Bob Maloney, MSFS, AEP, MSFS, AEP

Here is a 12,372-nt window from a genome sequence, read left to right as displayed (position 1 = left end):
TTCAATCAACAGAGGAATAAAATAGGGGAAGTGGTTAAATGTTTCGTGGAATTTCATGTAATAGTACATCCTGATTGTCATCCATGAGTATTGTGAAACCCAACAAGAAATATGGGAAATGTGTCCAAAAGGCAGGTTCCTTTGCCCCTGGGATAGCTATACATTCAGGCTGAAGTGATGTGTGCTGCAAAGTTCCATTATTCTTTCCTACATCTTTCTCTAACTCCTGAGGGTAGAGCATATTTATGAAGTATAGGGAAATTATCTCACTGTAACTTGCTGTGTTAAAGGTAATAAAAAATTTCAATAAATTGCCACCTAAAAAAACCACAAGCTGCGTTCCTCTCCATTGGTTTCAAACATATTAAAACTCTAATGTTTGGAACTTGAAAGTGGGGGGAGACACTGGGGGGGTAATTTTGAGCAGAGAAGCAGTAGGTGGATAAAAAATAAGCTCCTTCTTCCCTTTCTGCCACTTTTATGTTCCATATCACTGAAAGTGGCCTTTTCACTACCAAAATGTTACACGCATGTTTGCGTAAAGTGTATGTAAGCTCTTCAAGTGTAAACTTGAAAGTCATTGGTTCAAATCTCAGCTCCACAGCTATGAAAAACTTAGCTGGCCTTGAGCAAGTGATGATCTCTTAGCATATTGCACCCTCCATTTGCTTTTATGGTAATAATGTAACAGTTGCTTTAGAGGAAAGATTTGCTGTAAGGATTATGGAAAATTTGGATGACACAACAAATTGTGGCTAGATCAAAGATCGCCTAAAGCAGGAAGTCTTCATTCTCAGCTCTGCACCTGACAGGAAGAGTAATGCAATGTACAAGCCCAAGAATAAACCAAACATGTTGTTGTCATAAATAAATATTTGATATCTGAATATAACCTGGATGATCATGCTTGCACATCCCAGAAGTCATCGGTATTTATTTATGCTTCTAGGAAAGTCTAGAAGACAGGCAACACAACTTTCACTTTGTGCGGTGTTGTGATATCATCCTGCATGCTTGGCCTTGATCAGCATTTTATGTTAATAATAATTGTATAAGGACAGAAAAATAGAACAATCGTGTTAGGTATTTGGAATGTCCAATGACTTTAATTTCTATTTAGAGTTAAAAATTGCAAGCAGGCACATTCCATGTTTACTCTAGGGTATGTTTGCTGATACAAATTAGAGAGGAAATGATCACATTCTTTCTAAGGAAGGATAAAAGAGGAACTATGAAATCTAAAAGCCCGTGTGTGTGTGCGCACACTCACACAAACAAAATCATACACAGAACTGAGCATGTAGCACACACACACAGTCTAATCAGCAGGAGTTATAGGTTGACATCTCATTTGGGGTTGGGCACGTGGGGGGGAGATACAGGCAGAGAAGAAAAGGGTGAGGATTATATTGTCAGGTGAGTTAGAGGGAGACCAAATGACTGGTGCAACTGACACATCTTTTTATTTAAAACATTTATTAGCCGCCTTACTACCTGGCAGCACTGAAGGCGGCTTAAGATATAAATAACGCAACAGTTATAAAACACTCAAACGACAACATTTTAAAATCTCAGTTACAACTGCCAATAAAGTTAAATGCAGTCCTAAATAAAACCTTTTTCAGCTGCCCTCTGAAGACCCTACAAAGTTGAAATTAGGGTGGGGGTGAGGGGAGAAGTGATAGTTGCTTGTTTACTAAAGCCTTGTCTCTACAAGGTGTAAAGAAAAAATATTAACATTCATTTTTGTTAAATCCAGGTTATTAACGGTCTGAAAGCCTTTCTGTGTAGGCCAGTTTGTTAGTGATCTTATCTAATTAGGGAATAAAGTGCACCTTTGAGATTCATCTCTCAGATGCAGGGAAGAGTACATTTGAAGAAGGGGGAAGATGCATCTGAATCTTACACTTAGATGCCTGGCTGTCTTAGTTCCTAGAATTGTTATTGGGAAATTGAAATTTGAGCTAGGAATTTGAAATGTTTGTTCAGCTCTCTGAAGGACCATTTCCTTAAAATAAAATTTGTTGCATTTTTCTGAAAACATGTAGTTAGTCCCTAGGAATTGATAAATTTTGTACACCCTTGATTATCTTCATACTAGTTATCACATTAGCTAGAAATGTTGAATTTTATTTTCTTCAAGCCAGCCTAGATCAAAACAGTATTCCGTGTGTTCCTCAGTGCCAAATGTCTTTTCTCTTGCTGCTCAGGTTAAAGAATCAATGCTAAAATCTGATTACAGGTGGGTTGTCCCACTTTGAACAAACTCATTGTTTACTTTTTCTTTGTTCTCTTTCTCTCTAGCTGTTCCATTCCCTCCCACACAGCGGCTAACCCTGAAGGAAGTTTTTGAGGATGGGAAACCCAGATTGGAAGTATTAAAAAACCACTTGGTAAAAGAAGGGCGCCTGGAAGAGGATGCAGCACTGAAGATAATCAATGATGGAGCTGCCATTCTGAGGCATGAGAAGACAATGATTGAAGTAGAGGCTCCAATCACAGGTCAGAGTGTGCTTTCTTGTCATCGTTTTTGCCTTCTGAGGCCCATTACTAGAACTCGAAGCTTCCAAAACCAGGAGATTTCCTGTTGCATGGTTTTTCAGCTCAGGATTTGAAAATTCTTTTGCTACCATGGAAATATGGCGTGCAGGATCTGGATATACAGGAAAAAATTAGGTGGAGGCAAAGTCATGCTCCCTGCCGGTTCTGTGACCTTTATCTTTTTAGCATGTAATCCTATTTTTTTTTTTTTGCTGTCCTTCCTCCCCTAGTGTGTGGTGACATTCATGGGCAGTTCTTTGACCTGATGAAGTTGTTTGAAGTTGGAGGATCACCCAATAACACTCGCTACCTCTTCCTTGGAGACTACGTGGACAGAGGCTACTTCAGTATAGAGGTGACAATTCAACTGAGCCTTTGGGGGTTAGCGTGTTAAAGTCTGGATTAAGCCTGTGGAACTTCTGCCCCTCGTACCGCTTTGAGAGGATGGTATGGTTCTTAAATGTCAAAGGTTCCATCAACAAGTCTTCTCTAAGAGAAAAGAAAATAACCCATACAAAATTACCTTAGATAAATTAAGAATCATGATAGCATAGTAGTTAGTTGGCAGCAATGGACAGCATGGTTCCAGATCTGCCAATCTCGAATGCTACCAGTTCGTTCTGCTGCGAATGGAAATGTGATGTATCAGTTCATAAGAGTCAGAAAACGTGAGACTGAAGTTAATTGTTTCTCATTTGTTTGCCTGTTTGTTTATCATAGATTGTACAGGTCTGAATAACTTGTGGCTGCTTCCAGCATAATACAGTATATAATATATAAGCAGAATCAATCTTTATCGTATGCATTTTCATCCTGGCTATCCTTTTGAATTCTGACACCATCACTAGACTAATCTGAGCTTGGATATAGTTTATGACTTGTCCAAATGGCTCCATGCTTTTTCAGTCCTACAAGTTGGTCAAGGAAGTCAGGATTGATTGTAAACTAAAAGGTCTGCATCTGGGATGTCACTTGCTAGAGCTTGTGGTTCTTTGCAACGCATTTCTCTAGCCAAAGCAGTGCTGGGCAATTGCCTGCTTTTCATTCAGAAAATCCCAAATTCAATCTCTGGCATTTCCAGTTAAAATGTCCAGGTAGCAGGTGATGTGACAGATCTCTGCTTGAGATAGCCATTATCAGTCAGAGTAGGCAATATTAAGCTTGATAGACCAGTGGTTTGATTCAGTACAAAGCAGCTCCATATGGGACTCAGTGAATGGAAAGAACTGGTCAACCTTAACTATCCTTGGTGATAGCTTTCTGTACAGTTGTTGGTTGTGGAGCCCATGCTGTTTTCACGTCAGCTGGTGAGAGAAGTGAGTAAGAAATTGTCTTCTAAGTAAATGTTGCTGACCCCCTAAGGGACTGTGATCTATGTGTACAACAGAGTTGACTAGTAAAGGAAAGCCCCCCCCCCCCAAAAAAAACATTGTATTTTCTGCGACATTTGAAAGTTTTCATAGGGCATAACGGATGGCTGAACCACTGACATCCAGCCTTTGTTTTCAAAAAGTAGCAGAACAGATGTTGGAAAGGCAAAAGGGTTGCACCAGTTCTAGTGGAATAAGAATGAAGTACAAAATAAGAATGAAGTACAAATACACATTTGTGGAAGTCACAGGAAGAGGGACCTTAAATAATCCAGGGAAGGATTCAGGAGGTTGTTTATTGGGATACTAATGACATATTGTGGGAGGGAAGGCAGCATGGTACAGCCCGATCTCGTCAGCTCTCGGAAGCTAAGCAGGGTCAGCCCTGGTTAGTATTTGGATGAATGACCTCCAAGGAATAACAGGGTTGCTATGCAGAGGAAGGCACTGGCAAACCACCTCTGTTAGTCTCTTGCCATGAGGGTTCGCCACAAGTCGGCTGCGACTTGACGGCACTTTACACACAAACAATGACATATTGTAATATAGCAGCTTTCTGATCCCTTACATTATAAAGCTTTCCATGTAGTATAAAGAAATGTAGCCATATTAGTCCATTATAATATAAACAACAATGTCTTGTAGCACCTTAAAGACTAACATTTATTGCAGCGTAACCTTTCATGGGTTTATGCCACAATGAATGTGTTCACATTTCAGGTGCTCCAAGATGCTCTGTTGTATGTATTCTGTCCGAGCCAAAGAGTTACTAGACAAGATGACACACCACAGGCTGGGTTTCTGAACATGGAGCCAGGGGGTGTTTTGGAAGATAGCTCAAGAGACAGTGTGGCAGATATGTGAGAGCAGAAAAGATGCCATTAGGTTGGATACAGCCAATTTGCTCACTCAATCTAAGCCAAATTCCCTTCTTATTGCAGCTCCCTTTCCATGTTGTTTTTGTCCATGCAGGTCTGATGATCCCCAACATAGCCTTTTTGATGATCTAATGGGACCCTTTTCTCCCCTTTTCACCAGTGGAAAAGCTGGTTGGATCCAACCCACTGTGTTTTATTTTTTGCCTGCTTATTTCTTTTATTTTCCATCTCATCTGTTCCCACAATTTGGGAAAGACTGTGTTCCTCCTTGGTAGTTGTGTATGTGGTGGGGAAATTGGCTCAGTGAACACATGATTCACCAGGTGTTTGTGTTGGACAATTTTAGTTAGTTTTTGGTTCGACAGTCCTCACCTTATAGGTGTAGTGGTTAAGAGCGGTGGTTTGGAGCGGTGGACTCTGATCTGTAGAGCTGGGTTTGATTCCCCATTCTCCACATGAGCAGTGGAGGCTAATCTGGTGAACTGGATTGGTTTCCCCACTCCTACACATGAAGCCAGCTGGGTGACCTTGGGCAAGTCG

If the account you inherited passed through an estate then all of the securities in the account you received would receive what we refer to as a "step-up in basis". Further, this assumes that the account was not a retirement fund of any type and consisted of investments made with after-tax dollars. If this is the case, then the estate should provide you with the values as of the date of death. These values then become your cost basis for calculating gains and losses from the time of death on. As an example if the deceased purchase a stock at 20 and sold it at 40, there would've been a $20 capital gain on the stock. The fact that he died with the stock and left it to you means that your cost basis is the $40 a share and you calculate your gain or loss from that cost basis. Whoever the executor for the estate was should be able to provide you with the date of death values and/or contact the attorney or trust company that assisted in the settlement of the estate. Good luck
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